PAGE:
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/Last September, a group of QAC distributors across the country commissioned Mike Huffman of Owasso, Oklahoma (a QAC distributor and Q2 owner) to go to Mojave and obtain first-hand flight test information on the Q-200 using the new LS canard airfoil. Mike has about 150 hours of flight time in his own Q2 (N22QS) and wrote a report of the LeGare T-tail modification which was summarized in QUICKTALK #10. Although the extent of his report is too lengthy for us to reprint in full, we thought our readers would be interested in reading his conclusions. -Ed/

Concerning performance, I believe it is necessary to understand the history of aviation specifications. No airplane ever goes quite as fast, weighs as little, or climbs quite as well as its designer wants, and such is probably the case with the Q-200. However, based on my tests, I do believe the Q-200 can be expected to cruise in the 190-205 MPH range and still have very respectable climb rates, particularly since Gene's approach has been to select a prop which will limit the engine RPM at full throttle cruise to redline or only slightly above (in contrast to other homebuilt designs utilizing the O-200-engine).

To summarize, in my flight tests, it was hard to find much of anything to complain about. My excitement for the program and the product has been rekindled and I am currently building a new canard to retrofit to N22QS. I wholeheartedly recommend the new canard to everyone and the O-200 installation to those who desire the added performance it produces.

"The overall inescapable conclusion to all these tests is that, with regard to elevator authority, short and long period longitudinal stability, and contaminated canard surfaces, the new canard is a very, very good improvement over the old one. In fact, the Q-200 and N22QS could be referred to as two completely different designs - the flight characteristics are that different. One regret I have is that we could find no actual rain in which to test the Q-200. /Contamination tests had been performed using a paste of Elmer's Glue, microballoons and flox. -Ed./ I have no doubt, though, that any pitch change which might occur in rain would be either extremely mild or nothing.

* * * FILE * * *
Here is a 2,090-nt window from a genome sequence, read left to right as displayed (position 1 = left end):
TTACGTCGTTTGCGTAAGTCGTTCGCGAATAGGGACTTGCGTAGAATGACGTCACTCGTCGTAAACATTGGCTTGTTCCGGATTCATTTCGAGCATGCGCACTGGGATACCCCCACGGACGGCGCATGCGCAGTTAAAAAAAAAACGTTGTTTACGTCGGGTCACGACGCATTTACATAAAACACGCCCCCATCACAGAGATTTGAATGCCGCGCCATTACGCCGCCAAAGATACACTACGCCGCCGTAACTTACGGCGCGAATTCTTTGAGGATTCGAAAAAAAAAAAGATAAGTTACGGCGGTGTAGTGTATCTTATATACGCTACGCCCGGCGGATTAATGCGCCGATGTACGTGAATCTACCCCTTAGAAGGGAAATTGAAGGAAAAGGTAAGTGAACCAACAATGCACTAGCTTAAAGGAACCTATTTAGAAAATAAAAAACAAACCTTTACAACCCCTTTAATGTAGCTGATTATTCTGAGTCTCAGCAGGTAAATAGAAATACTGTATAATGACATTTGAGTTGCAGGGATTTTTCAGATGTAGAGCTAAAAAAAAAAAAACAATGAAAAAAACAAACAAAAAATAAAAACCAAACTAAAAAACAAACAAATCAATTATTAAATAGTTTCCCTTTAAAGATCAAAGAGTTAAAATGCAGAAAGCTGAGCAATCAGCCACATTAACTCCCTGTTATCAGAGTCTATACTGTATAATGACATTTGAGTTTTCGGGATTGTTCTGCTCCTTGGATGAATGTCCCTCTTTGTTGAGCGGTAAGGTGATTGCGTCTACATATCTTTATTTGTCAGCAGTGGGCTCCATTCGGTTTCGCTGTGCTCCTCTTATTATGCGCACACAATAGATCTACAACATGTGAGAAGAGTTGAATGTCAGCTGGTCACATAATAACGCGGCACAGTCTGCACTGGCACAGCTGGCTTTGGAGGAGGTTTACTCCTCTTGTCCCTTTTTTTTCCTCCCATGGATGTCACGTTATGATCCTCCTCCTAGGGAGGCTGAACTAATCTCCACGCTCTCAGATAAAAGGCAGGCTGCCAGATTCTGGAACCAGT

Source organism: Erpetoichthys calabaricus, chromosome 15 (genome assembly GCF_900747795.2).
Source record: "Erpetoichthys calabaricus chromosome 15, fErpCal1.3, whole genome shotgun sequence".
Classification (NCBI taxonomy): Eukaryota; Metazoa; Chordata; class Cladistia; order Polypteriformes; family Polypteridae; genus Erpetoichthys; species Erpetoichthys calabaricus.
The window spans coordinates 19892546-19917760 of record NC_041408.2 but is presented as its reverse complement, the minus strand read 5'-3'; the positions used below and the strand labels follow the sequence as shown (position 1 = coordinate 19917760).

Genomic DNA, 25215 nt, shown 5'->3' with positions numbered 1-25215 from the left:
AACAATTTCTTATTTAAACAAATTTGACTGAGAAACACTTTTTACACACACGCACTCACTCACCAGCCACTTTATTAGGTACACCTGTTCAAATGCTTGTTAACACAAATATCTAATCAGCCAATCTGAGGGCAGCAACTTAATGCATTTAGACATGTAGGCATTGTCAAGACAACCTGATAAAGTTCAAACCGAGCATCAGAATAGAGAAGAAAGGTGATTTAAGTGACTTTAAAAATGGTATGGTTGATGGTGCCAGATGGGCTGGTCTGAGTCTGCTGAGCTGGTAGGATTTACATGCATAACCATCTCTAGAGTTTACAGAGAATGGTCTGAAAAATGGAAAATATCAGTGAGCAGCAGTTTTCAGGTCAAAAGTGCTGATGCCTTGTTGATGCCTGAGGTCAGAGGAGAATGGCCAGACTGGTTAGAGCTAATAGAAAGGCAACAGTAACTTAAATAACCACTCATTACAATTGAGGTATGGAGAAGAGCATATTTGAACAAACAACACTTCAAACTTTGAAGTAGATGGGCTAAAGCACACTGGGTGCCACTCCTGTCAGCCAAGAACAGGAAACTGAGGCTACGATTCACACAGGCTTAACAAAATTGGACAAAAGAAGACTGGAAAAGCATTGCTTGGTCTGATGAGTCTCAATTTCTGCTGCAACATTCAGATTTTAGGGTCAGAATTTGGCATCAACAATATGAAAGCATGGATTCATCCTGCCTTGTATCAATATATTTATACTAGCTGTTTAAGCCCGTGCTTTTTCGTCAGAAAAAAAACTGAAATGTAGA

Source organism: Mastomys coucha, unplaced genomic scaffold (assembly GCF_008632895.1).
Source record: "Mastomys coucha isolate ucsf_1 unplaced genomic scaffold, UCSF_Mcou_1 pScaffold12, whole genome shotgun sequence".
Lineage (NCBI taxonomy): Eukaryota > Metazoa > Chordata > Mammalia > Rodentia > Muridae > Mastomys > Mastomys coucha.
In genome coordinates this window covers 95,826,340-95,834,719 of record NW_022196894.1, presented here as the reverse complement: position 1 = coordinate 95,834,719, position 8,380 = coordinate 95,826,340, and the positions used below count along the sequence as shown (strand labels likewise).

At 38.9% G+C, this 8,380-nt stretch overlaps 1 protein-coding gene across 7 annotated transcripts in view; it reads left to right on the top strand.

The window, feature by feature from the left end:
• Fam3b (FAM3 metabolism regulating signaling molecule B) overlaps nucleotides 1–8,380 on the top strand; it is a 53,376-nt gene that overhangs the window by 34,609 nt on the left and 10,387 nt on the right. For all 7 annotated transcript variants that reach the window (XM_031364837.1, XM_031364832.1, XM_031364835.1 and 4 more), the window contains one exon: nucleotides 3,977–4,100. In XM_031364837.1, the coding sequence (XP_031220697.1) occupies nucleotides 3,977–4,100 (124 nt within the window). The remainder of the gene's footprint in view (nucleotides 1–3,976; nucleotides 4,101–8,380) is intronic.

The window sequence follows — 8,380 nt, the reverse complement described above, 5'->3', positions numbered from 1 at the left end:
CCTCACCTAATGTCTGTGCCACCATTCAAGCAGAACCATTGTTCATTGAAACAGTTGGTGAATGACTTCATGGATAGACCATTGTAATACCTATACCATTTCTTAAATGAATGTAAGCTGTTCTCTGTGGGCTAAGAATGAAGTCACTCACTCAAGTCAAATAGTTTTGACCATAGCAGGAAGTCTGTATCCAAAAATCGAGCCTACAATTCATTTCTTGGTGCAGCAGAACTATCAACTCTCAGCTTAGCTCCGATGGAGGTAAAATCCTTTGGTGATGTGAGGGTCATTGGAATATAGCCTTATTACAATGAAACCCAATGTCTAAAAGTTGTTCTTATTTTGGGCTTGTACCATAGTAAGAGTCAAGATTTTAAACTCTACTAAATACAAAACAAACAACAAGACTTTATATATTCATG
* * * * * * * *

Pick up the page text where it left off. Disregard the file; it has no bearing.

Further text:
With regard to landing characteristics, I noted some improvement over N22QS and believe there is potential (and need) for more improvement. Another regret I have is that the wind conditions present did not allow for good crosswind landing tests. I suspect that if they had, the results would have been similar, if somewhat better, than N22QS. Further development in moving the wheel forward, in differential braking, and in wheel toe-out may improve the landing characteristics. Also, it is my opinion that elimination of the 'adverse yaw' on the runway is desirable. The one thing that has improved the landing characteristics most is the added elevator authority of the new canard. All-in-all at its present state of development, I would say that the Q-200 should be regarded as a fairly sensitive taildragger and definitely not in the same category as a Cessna 150.

You can order a PDF or printed copy of QuickTalk #15 by using the Q-talk Back Issue Order Page.